It’s Gigaton time!
On Wednesday, Walmart announced the introduction of Project Gigaton, a new plan to meet its commitment to help sustain the world’s climate. The goal is to remove 1 billion metric tons of greenhouse gases from its supply chain by 2030. The company will focus on the actions of its suppliers, offering an online toolkit to help them better manage energy and waste, and stop deforestation. Designs with a lower environmental impact will also be explored, such as LED light bulbs and products that are washable in cold water. 250 of Walmart’s top suppliers will take part in the project, with the aim to gain more participants in the future.
Greenhouse gases in the supply chain can make up to 80 percent of an organizations emissions. Walmart began addressing this problem back in 2005 and has kept up on its commitment ever since. Project Gigaton focuses on Scope 3 emissions, those that Walmart does not have direct control over. In the past, the company focused on its Scope 1 and 2 emissions (those owned by the company and the consumption of purchased energy). Therefore, this new project will target its remaining mass of emissions.
To find out more on Walmart’s project, click here.
Will fast fashion get… faster?
Amazon has been awarded a patent allowing the creation of an on-demand manufacturing system. The system allows rapid production of clothing, as well as other products, only after they have been ordered by the customer. It includes a series of textile printers, cutters and cameras which analyze the individual product for quality of production and provide information of possible alterations for future items. The goal is to increase efficiency in production and order fulfilment. It will also aid in reducing waste of raw materials and finished products by truly matching the demand.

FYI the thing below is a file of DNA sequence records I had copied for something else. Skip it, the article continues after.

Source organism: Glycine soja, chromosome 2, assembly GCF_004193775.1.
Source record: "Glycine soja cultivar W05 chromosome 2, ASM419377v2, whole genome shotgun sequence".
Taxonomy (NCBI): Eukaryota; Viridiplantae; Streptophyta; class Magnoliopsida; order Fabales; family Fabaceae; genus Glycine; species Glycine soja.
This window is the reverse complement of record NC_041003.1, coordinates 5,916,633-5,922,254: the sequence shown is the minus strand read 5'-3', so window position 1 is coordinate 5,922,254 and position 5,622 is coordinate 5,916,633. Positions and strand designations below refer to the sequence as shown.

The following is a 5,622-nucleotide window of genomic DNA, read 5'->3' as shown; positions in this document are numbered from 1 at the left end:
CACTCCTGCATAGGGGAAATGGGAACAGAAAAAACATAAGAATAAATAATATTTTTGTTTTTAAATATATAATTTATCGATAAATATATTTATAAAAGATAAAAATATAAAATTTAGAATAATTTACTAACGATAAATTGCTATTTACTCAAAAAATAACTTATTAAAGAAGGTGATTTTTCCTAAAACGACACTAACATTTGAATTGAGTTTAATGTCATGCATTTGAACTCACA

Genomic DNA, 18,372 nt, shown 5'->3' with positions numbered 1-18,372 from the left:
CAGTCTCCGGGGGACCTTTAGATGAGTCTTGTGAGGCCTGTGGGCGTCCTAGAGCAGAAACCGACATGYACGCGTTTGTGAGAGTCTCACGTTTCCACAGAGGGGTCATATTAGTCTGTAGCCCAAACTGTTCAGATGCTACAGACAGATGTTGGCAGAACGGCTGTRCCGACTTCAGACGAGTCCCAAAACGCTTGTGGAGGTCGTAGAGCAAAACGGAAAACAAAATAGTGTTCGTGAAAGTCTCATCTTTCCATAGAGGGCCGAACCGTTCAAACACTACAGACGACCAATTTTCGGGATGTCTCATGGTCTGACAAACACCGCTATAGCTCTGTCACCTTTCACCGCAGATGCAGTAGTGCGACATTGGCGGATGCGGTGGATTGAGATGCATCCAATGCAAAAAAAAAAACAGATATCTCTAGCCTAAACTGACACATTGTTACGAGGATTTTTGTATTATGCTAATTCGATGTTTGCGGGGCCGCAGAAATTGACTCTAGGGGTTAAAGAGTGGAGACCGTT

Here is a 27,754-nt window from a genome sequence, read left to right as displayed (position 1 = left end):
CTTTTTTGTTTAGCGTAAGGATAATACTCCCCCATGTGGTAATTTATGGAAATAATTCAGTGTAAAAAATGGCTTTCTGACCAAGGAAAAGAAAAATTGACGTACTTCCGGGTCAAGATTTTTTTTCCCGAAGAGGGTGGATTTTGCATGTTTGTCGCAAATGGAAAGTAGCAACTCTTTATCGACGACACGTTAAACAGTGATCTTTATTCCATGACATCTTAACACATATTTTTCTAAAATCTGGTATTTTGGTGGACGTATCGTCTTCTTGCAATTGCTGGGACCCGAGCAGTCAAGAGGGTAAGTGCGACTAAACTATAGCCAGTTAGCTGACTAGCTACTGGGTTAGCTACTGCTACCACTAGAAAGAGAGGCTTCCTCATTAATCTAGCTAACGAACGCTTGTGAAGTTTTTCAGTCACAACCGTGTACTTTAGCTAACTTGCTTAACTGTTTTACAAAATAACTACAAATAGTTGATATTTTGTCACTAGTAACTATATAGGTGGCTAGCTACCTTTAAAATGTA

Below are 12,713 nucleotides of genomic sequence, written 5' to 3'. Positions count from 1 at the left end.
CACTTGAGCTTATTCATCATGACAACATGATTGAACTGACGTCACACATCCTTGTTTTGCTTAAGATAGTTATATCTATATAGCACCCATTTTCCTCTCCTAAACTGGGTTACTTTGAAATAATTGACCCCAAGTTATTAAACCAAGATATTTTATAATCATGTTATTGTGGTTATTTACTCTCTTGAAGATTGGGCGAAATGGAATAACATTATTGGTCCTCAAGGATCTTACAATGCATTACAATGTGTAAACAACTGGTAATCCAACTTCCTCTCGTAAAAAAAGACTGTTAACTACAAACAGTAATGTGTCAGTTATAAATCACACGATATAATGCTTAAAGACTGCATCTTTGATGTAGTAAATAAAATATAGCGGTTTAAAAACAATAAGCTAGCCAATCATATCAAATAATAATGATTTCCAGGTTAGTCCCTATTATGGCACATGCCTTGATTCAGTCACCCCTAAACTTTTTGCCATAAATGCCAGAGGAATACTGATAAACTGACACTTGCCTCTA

This type of system further adds to the growing trend of ‘fast fashion’ seen recently in stores such as Zara and H&M. Many factors can affect the equipment and processes all associated with manufacturing. Through the use of this kind of system, risks usually arising from multiple suppliers and manufacturers can be minimized.
More information on Amazon’s system can be found here.
UPS has announced its plan to install electronic beacons in its package cars. ‘Preload Smart Scan’ uses Bluetooth-enabled beacons to identify wrongly placed packages in vehicles and notifies the loaders immediately. The technology is estimated to reduce ‘mis-loads’ by 70 percent. Subsequently, time and money will be saved through the avoidance of taking unplanned routes to correct mistakes. It will help to increase efficiency, as well as improve customer service by helping to stick to its service commitments.
By the end of 2017, UPS plans to install the technology in over 300 U.S. locations, totaling 47 percent of the company’s U.S. vehicles. If the technology is a success, it will expand the beacons to its facilities internationally. It had previously tried off-the-shelf beacons, but found them inadequate to its operations due to a broad signal range creating inaccurate information. UPS believes its technology could benefit similar delivery firms, as well as companies that require precise location-based services.
Read more about UPS’s new technological addition here.
Have a great weekend!
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